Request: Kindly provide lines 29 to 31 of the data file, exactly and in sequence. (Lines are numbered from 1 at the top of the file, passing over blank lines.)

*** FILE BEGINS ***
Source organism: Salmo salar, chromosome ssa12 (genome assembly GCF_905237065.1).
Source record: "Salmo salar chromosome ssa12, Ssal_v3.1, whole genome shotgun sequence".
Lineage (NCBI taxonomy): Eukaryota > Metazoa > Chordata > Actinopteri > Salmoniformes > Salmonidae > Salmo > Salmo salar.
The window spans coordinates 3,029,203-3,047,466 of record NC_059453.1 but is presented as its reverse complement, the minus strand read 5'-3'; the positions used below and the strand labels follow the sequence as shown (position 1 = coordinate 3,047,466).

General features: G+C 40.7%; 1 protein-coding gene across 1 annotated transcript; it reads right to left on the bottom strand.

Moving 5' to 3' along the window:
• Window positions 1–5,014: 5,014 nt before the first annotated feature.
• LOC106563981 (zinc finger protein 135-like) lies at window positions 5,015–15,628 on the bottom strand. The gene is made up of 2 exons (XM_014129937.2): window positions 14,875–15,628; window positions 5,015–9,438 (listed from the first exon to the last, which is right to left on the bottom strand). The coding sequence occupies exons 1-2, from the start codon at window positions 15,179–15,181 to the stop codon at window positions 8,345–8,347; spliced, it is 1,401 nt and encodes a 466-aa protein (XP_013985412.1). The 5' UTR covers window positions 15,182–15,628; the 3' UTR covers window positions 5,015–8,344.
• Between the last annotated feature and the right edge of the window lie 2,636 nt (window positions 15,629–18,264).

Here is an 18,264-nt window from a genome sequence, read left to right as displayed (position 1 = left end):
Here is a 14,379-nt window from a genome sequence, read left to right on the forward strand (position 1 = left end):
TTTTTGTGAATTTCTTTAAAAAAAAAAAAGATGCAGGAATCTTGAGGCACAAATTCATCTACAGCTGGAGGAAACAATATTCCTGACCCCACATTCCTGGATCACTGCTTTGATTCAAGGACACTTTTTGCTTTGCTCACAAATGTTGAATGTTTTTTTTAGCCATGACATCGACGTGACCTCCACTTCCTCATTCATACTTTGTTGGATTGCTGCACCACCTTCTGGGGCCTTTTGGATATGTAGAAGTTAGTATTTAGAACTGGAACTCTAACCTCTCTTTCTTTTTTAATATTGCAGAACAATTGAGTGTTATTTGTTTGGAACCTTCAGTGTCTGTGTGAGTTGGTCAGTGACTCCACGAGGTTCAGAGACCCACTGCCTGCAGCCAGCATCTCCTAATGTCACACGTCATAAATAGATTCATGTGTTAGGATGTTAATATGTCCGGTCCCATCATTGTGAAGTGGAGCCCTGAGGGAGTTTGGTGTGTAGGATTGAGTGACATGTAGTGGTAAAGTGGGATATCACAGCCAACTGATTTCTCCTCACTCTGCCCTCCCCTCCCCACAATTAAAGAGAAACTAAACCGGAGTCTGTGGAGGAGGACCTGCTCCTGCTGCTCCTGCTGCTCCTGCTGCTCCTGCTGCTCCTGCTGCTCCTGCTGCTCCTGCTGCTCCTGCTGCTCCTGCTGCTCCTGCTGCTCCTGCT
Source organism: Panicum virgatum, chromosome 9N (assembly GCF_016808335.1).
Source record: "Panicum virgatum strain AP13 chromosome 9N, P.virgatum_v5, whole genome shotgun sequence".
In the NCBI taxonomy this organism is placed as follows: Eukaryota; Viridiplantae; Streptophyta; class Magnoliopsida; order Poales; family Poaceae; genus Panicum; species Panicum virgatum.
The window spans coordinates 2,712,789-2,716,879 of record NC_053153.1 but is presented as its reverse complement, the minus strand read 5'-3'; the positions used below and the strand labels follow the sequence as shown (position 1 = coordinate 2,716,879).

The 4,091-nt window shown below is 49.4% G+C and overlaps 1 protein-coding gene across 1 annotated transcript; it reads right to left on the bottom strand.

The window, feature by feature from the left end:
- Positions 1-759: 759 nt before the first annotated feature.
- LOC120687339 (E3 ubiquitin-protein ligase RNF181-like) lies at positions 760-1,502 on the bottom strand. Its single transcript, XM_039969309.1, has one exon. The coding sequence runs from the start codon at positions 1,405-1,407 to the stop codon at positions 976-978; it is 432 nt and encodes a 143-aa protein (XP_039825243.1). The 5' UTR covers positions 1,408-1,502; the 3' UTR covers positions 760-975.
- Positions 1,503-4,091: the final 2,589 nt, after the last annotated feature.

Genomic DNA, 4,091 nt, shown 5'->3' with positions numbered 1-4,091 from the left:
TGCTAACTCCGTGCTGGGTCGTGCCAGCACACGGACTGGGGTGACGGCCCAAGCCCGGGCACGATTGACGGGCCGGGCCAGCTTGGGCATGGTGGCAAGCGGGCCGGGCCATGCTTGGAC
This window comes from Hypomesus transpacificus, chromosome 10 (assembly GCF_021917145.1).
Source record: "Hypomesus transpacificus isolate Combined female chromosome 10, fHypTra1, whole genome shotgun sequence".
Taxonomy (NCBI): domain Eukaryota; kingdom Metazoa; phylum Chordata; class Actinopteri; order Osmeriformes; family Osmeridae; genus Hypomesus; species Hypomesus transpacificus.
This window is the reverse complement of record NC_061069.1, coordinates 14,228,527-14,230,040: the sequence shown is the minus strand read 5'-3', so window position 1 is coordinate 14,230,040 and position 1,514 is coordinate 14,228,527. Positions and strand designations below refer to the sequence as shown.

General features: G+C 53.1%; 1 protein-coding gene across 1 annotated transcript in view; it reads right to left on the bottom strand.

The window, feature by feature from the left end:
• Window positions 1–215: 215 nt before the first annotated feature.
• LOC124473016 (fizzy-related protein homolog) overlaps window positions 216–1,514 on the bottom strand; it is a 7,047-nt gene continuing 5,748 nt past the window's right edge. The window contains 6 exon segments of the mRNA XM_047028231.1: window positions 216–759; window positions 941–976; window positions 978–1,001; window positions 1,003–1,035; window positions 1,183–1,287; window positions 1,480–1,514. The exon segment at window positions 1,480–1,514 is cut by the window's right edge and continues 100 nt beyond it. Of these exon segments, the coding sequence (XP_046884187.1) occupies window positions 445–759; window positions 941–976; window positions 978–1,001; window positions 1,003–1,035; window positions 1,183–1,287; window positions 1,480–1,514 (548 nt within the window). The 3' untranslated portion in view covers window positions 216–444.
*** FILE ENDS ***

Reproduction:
The window, feature by feature from the left end:
• Window positions 1–215: 215 nt before the first annotated feature.
• LOC124473016 (fizzy-related protein homolog) overlaps window positions 216–1,514 on the bottom strand; it is a 7,047-nt gene continuing 5,748 nt past the window's right edge. The window contains 6 exon segments of the mRNA XM_047028231.1: window positions 216–759; window positions 941–976; window positions 978–1,001; window positions 1,003–1,035; window positions 1,183–1,287; window positions 1,480–1,514. The exon segment at window positions 1,480–1,514 is cut by the window's right edge and continues 100 nt beyond it. Of these exon segments, the coding sequence (XP_046884187.1) occupies window positions 445–759; window positions 941–976; window positions 978–1,001; window positions 1,003–1,035; window positions 1,183–1,287; window positions 1,480–1,514 (548 nt within the window). The 3' untranslated portion in view covers window positions 216–444.